Have a safe day!
Thursday, May 28
Theoretical Physics Seminar - Curia II
Speaker: Susan Gardner, University of Kentucky
Title: Dark Matter and the Transient Sky
DIRECTOR'S COFFEE BREAK - 2nd Flr X-Over
Extreme Beam - Physics at the Intensity Frontier Lecture Series - One West
Speaker: Janet Conrad, Massachusetts Institute of Technology
Title: Neutrinos: To the Terascale and Beyond!
THERE WILL BE NO ACCELERATOR AND PHYSICS TECHNOLOGY SEMINAR TODAY
Friday, May 29
DIRECTOR'S COFFEE BREAK - 2nd Flr X-Over
Joint Experimental-Theoretical Physics Seminar - One West
Speaker: Bruce Schumm, University of California, Santa Cruz
Title: B Factory Measurements of the b -> s(d) g Radiative
Penguin Transition Rates
Fermilab Lecture Series - Auditorium
Speaker: Dr. Samuel Stupp, Northwestern University
Title: Nanotechnology: The Crafting of Self-Assembling Materials for Medicine and Energy
Click here for NALCAL,
a weekly calendar with links to additional information.
Thursday, May 28
- Santa Fe black bean
- Steak tacos
- Chicken Wellington
- Baked ham & Swiss on a ciabatta roll
- Assorted sliced pizza
- Crispy fried chicken ranch salad
Wilson Hall Cafe menu
Thursday, May 28
Chez Leon menu
Call x3524 to make your reservation.
Baylor University graduate students Karen Bland, Martin Frank and Ben Wu work on an experiment.
NAME: Baylor University
HOME TOWN: Waco, Texas
SCHOOL COLORS: Green and gold
PARTICLE PHYSICS COLLABORATIONS: CDF
EXPERIMENTS AT FERMILAB: CDF
SCIENTISTS AND STUDENTS AT FERMILAB: Two faculty, one postdoc and four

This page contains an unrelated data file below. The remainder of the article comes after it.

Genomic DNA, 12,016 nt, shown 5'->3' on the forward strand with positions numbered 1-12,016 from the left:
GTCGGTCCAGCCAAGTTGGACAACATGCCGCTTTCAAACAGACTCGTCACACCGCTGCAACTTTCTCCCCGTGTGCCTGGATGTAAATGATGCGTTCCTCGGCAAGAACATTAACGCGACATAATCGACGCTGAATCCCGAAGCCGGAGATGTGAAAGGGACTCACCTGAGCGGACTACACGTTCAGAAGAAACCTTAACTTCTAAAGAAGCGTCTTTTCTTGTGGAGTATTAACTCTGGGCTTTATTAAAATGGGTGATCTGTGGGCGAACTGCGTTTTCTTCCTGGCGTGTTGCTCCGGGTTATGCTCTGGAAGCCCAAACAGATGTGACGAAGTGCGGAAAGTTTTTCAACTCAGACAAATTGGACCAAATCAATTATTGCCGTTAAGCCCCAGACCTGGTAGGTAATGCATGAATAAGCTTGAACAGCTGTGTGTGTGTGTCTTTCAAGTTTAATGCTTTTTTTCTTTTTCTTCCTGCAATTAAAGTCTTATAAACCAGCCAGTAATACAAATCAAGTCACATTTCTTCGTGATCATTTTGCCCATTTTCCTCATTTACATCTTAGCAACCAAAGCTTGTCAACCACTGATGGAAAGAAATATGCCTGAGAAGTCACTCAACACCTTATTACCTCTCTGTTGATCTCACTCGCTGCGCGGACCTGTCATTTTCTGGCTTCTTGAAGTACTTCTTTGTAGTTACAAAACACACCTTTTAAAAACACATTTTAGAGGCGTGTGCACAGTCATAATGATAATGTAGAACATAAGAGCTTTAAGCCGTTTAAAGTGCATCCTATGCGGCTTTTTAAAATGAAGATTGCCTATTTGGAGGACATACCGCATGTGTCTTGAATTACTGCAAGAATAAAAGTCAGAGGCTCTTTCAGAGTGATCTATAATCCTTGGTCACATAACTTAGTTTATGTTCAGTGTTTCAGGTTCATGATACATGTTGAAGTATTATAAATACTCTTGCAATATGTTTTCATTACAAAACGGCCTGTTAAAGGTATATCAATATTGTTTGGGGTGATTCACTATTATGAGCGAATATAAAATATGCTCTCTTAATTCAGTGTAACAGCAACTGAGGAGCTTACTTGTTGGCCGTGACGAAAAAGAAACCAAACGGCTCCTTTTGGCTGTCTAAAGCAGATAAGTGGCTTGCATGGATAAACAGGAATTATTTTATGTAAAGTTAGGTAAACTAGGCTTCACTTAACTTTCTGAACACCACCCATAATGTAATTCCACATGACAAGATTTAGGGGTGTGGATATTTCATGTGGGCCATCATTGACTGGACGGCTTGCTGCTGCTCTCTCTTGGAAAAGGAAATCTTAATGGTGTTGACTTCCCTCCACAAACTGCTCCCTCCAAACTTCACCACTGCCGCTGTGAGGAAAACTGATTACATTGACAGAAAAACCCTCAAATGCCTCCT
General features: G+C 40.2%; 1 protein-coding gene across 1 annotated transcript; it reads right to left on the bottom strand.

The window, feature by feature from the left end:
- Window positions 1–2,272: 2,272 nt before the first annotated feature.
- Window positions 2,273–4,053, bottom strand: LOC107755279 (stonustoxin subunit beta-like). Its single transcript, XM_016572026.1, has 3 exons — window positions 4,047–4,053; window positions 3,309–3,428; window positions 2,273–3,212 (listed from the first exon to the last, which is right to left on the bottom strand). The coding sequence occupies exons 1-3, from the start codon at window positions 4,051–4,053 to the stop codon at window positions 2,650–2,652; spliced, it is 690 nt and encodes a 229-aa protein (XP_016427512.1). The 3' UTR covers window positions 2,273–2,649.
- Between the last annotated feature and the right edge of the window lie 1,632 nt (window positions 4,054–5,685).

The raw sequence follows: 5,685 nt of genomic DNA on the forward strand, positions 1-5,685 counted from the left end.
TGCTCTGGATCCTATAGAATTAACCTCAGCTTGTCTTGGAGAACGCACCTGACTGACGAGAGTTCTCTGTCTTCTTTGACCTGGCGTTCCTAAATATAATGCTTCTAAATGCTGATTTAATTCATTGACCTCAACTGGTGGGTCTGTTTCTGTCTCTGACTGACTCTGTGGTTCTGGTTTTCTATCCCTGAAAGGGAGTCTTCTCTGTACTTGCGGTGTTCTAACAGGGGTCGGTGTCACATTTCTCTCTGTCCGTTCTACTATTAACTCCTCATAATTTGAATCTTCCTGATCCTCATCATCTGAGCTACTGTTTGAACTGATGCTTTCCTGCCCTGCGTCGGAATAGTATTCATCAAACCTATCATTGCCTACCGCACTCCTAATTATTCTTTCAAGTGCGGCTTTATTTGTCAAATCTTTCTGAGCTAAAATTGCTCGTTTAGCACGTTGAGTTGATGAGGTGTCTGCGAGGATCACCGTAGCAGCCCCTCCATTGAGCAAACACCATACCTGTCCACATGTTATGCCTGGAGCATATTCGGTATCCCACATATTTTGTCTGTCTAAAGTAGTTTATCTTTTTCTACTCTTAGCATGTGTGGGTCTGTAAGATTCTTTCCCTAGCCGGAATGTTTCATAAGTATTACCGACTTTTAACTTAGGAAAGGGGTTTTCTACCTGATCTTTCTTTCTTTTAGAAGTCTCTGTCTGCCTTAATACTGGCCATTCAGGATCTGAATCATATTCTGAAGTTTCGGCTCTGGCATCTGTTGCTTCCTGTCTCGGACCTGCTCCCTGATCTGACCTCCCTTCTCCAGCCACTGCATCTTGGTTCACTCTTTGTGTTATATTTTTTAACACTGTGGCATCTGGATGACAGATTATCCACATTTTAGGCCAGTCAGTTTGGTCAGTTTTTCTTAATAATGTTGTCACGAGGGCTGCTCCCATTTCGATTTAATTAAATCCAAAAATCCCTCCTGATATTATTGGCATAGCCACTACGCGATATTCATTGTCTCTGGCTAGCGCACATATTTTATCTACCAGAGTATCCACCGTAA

COLLABORATING AT FERMILAB SINCE: 2005
MAJOR CONTRIBUTIONS: Installing, commissioning, and maintaining the
Run 2B Level 1 Tracking Trigger (XFT)
PARTICLE PHYSICS RESEARCH FOCUS: Higgs boson, QCD, searches for new
WHAT SETS PARTICLE PHYSICS AT BAYLOR UNIVERSITY APART? Baylor's
experimental HEP group is relatively young, yet quickly growing. The
group was formed in 2003 when Dr. Jay Dittmann, a Fermilab Lederman
Fellow, was hired at Baylor.
FUNDING AGENCY: Department of Energy
FAVORITE NATIONAL LABORATORY: Fermilab
Results, future plans at Users' Meeting
Tom Katsouleas, professor and dean, at Duke University's Pratt School of Engineering, will give a public lecture on Wednesday, June 3, titled "Surfing on Plasma Waves: Can We Hang 10 All the Way to the Energy Frontier?"
This year’s annual Users’ Meeting will feature recent experiment results, the laboratory’s future plans and physics updates from Washington D.C. and around the world. The meeting, which will take place Wednesday, June 3, and Thursday, June 4, will provide Fermilab employees and users a chance to learn more about global physics projects and plans for experiments at Fermilab.
All Fermilab employees are invited to attend.
This year’s highlights include lectures by: Department of Energy’s Mike Procario, National Science Foundation’s Jim Reidy, HEPAP’s Mel Shochet, CERN’s Sergio Bertolucci, KEK’s Koichiro Nishikawa, and Fermilab’s Director Pier Oddone. A poster session and banquet will take place on Wednesday, June 3.
A public lecture will take place at at 8 p.m. Wednesday, June 3, in Ramsey Auditorium given by Tom Katsouleas, dean of engineering at Duke University. He will discuss next-generation particle acceleration using plasma waves in energy-frontier machines and the technology’s industrial applications.
Registration for the meeting is free. Tickets for the public lecture are $5 and are available on a first-come, first-served basis. The Festa will follow the lecture in Kuhn Barn and feature a TESLA coil demonstration.
An Outreach Workshop will take place in conjunction with the Users’ Meeting on June 4 and 5. It will feature panel discussions, a special outreach colloquium by Michael Turner and the traveling show "Wonders of Physics".
Extreme Beam lecture today at 4 p.m. in One West
The sixth lecture of the Extreme Beam series will take place at 4 p.m. today in One West. Janet Conrad, from MIT's department of physics, will give a talk titled "Neutrinos: To the Terascale and Beyond!"